Issues of the world, meet your match. That’s what Marian University Freshman Mikayla Jette ’24 could say. She’s recognized for the Girl Scout’s highest honor: The Girl Scout Gold Award. The award, from one of the country’s largest Girl Scout councils in western Ohio, not only recognizes community service, but more importantly, leadership skills.
“Earning the Girl Scout’s highest honor is a major accomplishment and a true blessing,” Jette explained. “I learned a lot from this experience about myself, my community, and the importance of speaking up for things you are passionate about.”
Jette’s passion comes from teaching and being an example for younger generations. The Marian San Damiano Scholar says her enthusiasm led her to create her dance project called “Dancing in the Street.” She developed a one-week free dance camp for 28 boys and girls in kindergarten through fifth grade in her Union, Ohio hometown. The requirements for the Girl Scout Gold Award meant Jette had to plan, direct, and work with a team she managed to make sure her project came to fruition.
“Dance is so much deeper than just a sport or fun way to exercise,” Jette explained as she started taking dance lessons around the age of two, and still dances today. “It taught me discipline, teamwork, confidence, trust, expression, and so much more,” she added. Jette says each themed word was a reminder to the children on how to incorporate those qualities into their lives.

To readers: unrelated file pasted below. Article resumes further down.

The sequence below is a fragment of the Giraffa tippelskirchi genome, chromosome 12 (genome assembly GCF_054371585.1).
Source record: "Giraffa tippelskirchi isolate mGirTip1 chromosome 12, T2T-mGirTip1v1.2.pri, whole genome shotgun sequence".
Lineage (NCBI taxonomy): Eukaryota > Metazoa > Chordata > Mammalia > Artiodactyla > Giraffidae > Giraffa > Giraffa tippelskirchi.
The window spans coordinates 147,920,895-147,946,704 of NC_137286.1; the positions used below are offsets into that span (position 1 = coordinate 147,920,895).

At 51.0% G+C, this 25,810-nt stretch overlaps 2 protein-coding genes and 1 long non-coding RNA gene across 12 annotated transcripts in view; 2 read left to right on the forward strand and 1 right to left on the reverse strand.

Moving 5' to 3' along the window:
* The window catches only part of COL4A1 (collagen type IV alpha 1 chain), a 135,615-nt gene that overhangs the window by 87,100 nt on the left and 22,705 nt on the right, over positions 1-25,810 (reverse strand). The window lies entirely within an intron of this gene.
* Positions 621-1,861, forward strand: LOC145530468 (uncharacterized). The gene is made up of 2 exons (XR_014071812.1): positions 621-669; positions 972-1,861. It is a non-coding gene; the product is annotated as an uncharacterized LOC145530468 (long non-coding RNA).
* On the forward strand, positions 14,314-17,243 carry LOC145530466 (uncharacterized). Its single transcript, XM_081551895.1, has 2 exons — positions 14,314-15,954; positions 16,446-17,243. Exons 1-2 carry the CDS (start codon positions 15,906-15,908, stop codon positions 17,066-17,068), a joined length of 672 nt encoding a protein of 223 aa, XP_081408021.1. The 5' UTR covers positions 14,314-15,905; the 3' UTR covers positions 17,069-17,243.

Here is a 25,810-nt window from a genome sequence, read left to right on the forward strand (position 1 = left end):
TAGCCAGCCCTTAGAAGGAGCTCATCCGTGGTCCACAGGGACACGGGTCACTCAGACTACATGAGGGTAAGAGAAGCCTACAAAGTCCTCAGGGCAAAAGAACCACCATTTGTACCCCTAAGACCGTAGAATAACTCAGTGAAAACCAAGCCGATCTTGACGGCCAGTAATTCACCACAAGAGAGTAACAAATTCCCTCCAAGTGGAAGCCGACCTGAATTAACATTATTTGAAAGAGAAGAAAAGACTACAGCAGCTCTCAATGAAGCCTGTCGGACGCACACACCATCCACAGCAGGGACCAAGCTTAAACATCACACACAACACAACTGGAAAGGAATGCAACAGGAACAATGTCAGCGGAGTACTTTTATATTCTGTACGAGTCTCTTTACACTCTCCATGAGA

“I wanted to create an affordable program where youth could have the space to create and find themselves in a setting that was just for them,” she continued. “The youth deserve to use their voice and know their voice is important no matter how they use it.”
She said her experiences inspired her to share and create an atmosphere where others could create similar experiences and find a love for expression and creativity within themselves. That’s what energized Jette and her team to teach the children several dance styles such as ballet, lyrical, tap, hip-hop, jazz, and hula. Jette added they made crafts to go along with each style of dance and on the final day, they performed a mini-recital for their parents. “It was a welcome project the community needed after a long year amid the COVID-19 pandemic, she said, adding they found a reason to smile.”
The Girl Scout of Western Ohio’s Gold Award Chair Suzanne Valle stressed earning the award is tough. “It’s not easy to reach the gold award status,” she said. “You must have the discipline to create, develop, and direct your project on your own.” While the silver and bronze awards are team-driven, the gold status is individually earned.
“You’ve really got to be dedicated and motivated because some girls, for whatever reason, find the requirements tough as it can take up to a year to complete,” Valle stressed.
Jette is among 29 other young women across the Midwest who received the Gold Award recognition earlier this month. It’s an accomplishment that can be added to her resume as the award is recognized as a high achievement. Some even compare the prestigious Girl Scout Gold Award to the more widely known Boy Scout Eagle Scout Award.
“Dancing though life, dancing in the street, dance like no one’s watching aren’t just fun slogans and song titles,” Jette concluded. “They are mottos for life that remind us to let go, be creative, and use our bodies and minds to reveal a voice that can’t be heard through words.”
See more about Jette’s accomplishments on the Girl Scout website by clicking here.